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RE: How well does CVS handle other types of data?

From: Noel L Yap
Subject: RE: How well does CVS handle other types of data?
Date: Thu, 12 Jul 2001 20:51:00 -0400

>> From: Lan Barnes [mailto:address@hidden
>> I really fail to see the technical reason for deprecating using CVS
>> archives to store -- and tag -- binaries necessary for a build. The
>> disk space involved is a nonissue for us (space is cheap), and the
>> issue of avoiding simultaneous edits exists under any system.
>No, it most certainly does not!  Systems that do not support branching
>and concurrent editing automatically avoid the issue in the first place!

The key word here is avoid,  No system can ever prevent concurrent edits.

>Perhaps you should look at Aegis, and BCS too....  or any versioning
>system that does not support concurrent editing and branching and/or
>which is based on the primary concept of maintaining one stable baseline.

So stable that you'd never have to fix a bug (and thereby have to create a bug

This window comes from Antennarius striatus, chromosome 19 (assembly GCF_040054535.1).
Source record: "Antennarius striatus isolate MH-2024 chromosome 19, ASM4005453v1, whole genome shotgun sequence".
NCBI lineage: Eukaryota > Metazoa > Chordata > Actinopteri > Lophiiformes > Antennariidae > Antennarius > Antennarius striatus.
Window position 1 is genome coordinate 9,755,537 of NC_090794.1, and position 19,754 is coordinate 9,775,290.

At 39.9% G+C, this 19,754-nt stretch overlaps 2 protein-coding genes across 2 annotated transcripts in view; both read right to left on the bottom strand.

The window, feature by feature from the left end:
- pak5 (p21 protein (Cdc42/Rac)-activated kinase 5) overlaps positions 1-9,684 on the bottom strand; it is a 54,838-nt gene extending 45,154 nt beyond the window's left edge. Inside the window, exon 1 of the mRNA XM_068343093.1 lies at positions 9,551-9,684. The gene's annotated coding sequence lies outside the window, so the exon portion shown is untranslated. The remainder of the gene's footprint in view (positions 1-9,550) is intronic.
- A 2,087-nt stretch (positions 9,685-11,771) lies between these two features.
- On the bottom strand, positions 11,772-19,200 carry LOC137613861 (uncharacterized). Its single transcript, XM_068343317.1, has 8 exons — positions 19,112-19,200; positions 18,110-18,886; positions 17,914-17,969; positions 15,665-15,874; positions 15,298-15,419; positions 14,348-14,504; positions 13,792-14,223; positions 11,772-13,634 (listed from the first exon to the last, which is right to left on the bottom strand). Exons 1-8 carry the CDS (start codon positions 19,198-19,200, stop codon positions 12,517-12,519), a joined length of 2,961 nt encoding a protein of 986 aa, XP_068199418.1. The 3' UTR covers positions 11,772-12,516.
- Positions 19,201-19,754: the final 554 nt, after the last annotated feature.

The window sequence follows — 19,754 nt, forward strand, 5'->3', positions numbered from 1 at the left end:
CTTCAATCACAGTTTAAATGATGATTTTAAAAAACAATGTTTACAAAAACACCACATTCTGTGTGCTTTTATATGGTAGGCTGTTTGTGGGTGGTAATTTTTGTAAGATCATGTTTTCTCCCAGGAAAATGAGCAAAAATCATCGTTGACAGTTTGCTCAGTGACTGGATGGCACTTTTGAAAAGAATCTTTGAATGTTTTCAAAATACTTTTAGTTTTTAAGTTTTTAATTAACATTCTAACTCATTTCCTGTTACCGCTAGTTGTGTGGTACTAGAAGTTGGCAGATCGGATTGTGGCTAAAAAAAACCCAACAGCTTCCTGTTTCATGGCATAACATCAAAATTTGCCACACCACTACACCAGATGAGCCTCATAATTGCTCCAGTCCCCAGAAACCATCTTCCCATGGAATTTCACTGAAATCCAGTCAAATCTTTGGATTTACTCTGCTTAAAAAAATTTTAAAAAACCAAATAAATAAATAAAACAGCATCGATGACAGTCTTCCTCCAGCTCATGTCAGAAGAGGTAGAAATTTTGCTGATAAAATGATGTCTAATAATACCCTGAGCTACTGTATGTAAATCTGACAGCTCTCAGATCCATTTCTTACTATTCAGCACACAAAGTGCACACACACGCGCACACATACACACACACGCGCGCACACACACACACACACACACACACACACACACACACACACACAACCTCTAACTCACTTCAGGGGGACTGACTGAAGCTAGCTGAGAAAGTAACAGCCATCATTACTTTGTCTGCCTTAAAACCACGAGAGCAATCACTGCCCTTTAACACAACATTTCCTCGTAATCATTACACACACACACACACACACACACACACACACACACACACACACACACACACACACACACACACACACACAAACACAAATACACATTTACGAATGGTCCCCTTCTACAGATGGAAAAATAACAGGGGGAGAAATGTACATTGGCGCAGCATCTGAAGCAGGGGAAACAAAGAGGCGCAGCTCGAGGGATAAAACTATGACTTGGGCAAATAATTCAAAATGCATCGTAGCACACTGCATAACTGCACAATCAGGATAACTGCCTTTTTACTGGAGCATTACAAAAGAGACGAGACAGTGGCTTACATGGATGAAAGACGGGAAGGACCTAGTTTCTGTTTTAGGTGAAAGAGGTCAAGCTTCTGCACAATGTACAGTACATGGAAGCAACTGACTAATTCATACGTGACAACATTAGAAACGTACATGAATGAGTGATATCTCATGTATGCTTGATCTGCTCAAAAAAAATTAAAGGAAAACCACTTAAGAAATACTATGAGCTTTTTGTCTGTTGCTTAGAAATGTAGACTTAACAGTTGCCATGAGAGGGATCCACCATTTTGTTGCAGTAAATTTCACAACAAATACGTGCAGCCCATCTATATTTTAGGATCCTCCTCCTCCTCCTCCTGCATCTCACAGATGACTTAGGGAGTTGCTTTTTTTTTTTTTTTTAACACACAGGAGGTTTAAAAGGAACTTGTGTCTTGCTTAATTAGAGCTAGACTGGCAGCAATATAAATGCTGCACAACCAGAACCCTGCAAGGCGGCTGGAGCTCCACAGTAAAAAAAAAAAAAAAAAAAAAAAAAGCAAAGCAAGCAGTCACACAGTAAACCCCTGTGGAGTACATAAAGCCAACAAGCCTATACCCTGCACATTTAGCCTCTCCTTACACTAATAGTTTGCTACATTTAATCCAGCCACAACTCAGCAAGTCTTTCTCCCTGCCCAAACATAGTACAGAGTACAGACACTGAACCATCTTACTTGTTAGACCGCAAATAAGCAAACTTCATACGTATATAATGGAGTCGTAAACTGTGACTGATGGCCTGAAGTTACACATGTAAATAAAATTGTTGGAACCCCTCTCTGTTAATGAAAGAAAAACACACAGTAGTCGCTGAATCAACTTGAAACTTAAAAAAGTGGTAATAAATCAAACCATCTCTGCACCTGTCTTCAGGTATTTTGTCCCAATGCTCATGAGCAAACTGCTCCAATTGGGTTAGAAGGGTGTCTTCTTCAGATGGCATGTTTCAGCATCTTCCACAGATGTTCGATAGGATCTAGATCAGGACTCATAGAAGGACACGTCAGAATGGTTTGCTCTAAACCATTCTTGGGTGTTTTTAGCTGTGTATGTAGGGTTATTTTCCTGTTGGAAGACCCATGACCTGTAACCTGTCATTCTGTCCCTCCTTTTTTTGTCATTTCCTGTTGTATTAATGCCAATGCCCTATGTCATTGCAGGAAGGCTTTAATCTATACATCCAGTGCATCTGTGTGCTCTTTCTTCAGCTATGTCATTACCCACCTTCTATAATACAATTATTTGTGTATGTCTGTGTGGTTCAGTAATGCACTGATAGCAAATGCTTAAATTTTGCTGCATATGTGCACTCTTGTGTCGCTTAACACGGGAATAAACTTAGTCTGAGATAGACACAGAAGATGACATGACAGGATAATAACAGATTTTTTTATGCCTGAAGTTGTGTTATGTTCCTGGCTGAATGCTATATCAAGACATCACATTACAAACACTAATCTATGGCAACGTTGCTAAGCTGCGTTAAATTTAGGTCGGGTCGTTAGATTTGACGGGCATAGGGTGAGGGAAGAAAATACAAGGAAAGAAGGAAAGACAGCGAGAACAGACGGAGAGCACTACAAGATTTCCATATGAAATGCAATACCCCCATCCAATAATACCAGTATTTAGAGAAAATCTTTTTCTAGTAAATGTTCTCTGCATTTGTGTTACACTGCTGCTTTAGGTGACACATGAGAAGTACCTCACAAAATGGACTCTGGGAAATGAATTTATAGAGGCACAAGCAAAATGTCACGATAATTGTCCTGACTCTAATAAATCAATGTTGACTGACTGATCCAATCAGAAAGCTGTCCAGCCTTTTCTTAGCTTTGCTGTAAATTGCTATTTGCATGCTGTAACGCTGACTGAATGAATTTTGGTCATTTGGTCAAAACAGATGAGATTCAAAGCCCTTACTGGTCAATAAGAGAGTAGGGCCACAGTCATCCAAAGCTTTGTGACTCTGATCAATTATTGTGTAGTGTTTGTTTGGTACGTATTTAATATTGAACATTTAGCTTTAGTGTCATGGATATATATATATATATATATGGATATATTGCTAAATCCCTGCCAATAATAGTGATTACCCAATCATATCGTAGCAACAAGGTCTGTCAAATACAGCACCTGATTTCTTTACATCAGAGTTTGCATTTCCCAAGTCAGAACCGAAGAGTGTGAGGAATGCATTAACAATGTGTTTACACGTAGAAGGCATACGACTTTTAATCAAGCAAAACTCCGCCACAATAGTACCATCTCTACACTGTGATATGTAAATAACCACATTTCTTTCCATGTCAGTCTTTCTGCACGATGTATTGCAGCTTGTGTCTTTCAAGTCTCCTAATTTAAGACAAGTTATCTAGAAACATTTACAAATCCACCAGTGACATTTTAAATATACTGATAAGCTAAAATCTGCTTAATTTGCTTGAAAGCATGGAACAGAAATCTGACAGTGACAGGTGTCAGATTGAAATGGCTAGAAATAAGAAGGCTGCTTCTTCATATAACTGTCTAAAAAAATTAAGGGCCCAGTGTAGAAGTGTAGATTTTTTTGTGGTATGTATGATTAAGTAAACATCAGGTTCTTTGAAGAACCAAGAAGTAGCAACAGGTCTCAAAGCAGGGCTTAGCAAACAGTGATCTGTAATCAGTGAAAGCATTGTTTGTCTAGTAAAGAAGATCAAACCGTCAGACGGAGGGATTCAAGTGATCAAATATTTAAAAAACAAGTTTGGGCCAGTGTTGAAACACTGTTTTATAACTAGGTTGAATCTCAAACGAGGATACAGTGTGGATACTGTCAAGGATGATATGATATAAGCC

fix branch)?

>I think you're missing the point.  CVS does not fully support
>non-mergable files.  Period.  It cannot, by the very virtue of its
>design goals!  What little support it gives is completely misleading
>and almost always leads to future problems!

Like I said before, "source code isn't CVS-mergable in the strictest form of the
word".  If they were, then CVS would be able to merge them even in lieu of
massive reformatting.

>So put your non-mergable files in some other tracking system (even one
>so simple as to use pathname-based identifiers), and modify your build
>system sources (eg. scripts and makefiles) so that they will implicitly
>match up your CVS tags with the identifiers used for the non-mergable
>file repository!  Doins this is so simple it's child's play and it
>completely and totally avoids all issues with binary file handling in CVS!

And pushes it off for something that doesn't handle the situation, either.  The
situation is best handled through a process that would avoid multiple lines of
development, not through technology that prevents its resolution.  Manual
"merges" are still necessary to catch what slips through.

A good example is something that can be done in ClearCase (in theory, anyway,
I've never had the occasion to do it) where you can manually merge two versions
of a file, then explicitly tell ClearCase that there was a merge, which versions
were involved, and what was merged into what.  CVS doesn't keep track of merges,
so in CVS, all you'd have to do is the manual merge (and keep track of it
through some other means).
Why do you keep proposing a solution where nobody else sees a problem?


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